Thanksgiving is almost upon us, and traditionally we have a “post-thanksgiving thanksgiving.” This year I decided to cook early, since we won’t be picking up any discounted Tofurky’s after Thanksgiving.
I’ve seen the recipe for vegducken circulating around Facebook for a few weeks, but for me, Thanksgiving is mostly about the sides. I thought “screw Vegducken, I just want potatoes and stuffing!” And that’s how this dish was born.
If you met me four years ago, I would’ve told you about all the pizza places I’ve worked at-I’m up to 4 now. Making a giant batch of dough used to be a daily routine to me. You’d think by now I’d be sick of pizza-Ken would tell you otherwise. I could probably eat pizza for dinner every day for the rest of my life and be happy. As long as I had sushi for lunch. 🙂
There’s a million recipes for pizza dough online, so why would you care about this one? It’s not even a no-knead, 30 minutes and it’s ready dough. You actually have to give it time to proof and wait for the yeast to bubble. So I don’t know why you’d ever pick this specific dough recipe to pin, but I’ve been making it every Friday for years. It’s a pretty solid recipe, especially if you like thick crust.
I usually start making my dough a few hours before I make the pizza to give it plenty of time to rise, but you could probably start this an hour before and be fine. I used to make mine by hand; now I use a dough hook on my food processor. It’s much faster, but making it by hand is still the most basic and effective method.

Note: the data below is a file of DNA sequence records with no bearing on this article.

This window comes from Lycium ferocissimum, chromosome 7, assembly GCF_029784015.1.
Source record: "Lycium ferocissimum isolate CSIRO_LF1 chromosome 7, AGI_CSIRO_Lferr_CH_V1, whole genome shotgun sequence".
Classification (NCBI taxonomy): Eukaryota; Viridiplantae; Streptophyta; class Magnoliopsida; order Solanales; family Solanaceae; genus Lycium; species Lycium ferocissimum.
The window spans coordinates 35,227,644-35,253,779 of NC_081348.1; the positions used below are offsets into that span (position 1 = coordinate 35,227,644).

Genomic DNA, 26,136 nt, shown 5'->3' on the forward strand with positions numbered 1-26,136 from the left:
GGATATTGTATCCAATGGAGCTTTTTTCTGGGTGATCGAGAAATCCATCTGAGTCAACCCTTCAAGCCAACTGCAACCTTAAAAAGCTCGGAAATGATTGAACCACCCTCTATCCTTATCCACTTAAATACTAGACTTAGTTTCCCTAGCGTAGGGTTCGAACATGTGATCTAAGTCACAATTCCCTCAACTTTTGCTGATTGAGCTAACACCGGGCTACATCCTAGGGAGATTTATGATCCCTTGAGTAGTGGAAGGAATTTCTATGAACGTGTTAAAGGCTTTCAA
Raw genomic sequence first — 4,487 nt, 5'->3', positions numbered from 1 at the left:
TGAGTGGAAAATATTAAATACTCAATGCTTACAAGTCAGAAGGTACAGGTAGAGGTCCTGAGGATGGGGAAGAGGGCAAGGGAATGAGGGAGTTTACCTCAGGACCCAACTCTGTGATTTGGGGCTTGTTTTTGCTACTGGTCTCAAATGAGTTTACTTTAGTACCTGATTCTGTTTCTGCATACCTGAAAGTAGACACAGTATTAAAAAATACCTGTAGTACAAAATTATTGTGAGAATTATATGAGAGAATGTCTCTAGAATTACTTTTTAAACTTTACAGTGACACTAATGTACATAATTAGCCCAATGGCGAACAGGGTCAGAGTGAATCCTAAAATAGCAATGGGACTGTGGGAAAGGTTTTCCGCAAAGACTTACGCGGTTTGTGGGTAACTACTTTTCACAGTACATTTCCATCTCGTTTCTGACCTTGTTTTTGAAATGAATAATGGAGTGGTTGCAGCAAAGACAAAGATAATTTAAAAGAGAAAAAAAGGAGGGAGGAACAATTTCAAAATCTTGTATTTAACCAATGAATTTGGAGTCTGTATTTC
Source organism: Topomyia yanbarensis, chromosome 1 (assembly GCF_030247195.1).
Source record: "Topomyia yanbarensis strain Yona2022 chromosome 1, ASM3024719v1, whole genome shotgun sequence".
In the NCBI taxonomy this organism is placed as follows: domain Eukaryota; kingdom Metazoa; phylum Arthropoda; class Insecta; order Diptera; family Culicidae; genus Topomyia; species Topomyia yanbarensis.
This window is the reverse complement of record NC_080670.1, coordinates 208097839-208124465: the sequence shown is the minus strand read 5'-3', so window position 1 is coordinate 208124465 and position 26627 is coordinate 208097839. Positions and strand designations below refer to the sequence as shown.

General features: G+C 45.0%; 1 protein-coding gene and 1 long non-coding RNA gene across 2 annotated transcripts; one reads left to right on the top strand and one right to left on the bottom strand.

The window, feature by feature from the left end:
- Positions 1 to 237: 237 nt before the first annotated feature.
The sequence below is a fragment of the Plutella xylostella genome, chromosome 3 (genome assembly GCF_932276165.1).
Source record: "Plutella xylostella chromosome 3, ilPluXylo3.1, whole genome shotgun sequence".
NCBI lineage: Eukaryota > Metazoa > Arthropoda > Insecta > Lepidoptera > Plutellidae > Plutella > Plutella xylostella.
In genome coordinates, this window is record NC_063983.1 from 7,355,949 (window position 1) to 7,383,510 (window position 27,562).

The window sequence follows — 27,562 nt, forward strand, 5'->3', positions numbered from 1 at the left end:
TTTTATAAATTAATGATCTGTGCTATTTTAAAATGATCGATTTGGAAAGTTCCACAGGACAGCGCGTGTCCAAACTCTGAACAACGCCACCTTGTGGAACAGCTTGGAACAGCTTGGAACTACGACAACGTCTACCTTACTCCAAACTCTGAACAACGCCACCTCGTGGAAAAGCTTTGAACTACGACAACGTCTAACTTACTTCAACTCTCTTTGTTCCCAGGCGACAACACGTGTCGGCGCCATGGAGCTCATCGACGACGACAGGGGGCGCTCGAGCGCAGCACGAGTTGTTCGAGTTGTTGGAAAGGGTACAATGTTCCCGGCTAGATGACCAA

Last week we celebrated my husband’s birthday. He’s a pretty neat guy, but one of his few flaws is his favorite foods-burgers. I have a particular dislike for most vegan burgers on the market these days. I’d take a black bean burger over a Boca Burger any day.
But, being the wonderful wife I am, I indulge his burger cravings occasionally, especially on his birthday. These homemade buns were perfect for burgers and actually made them palatable for me. We’ve been enjoying these buns for other sandwiches recently too!
Aquafaba works great as a binder in this recipe. Be sure to check out the Facebook page for more aquafaba recipes!
One of my favorite meal growing up was sweet and sour meatballs. My mom used a recipe from the original orange Betty Crocker (you know the one, your mom had it too.) I love adapting old recipes, so here’s my version.
I use seitan instead of meatballs, but you could easily substitute tofu. Feel free to add different veggies, but the pineapple is essential.
A while ago I challenged The Friendly Fig to face her fear of making risotto, and I would do the same. It’s been over a month now, and I finally figured it was time to attempt a recipe. I’m so glad I did!
This was delicious and creamy and wasn’t nearly as hard as I thought it would be. I discovered the trick to making risotto is not leaving the stove for very long, but it didn’t require the constant stirring that I had been previously afraid of. I added a little almond milk and nutritional yeast to give it a flavor boost that dairy would normally give. I served this with a batch of chickpea cutlets, another Post Punk Kitchen recipe.
I just tried the recipe for seitan sausage from Post Punk Kitchen and I couldn’t wait to make something with it. The recipe for the sausages is linked below-I didn’t make any changes and they turned out perfect. I love the smell of fennel and these have the perfect amount of spice in them. If you can’t go through the effort of making them feel free to use pre made sausages.